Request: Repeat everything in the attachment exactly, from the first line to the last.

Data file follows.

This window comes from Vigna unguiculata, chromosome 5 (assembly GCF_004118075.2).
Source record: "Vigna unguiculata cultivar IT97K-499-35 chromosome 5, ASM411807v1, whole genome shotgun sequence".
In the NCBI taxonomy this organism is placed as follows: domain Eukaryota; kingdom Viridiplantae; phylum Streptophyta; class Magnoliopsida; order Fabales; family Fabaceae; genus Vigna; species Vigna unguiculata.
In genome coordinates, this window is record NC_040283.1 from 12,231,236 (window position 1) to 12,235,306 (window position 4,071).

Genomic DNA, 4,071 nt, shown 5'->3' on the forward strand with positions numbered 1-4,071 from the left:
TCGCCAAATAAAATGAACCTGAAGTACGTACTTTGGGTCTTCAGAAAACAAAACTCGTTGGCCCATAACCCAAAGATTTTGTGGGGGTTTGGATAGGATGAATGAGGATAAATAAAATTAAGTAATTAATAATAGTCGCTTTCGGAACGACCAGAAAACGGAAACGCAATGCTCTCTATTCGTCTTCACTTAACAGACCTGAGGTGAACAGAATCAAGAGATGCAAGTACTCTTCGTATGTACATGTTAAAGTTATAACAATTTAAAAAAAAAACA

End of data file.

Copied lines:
This window comes from Vigna unguiculata, chromosome 5 (assembly GCF_004118075.2).
Source record: "Vigna unguiculata cultivar IT97K-499-35 chromosome 5, ASM411807v1, whole genome shotgun sequence".
In the NCBI taxonomy this organism is placed as follows: domain Eukaryota; kingdom Viridiplantae; phylum Streptophyta; class Magnoliopsida; order Fabales; family Fabaceae; genus Vigna; species Vigna unguiculata.
In genome coordinates, this window is record NC_040283.1 from 12,231,236 (window position 1) to 12,235,306 (window position 4,071).

Genomic DNA, 4,071 nt, shown 5'->3' on the forward strand with positions numbered 1-4,071 from the left:
TCGCCAAATAAAATGAACCTGAAGTACGTACTTTGGGTCTTCAGAAAACAAAACTCGTTGGCCCATAACCCAAAGATTTTGTGGGGGTTTGGATAGGATGAATGAGGATAAATAAAATTAAGTAATTAATAATAGTCGCTTTCGGAACGACCAGAAAACGGAAACGCAATGCTCTCTATTCGTCTTCACTTAACAGACCTGAGGTGAACAGAATCAAGAGATGCAAGTACTCTTCGTATGTACATGTTAAAGTTATAACAATTTAAAAAAAAAACA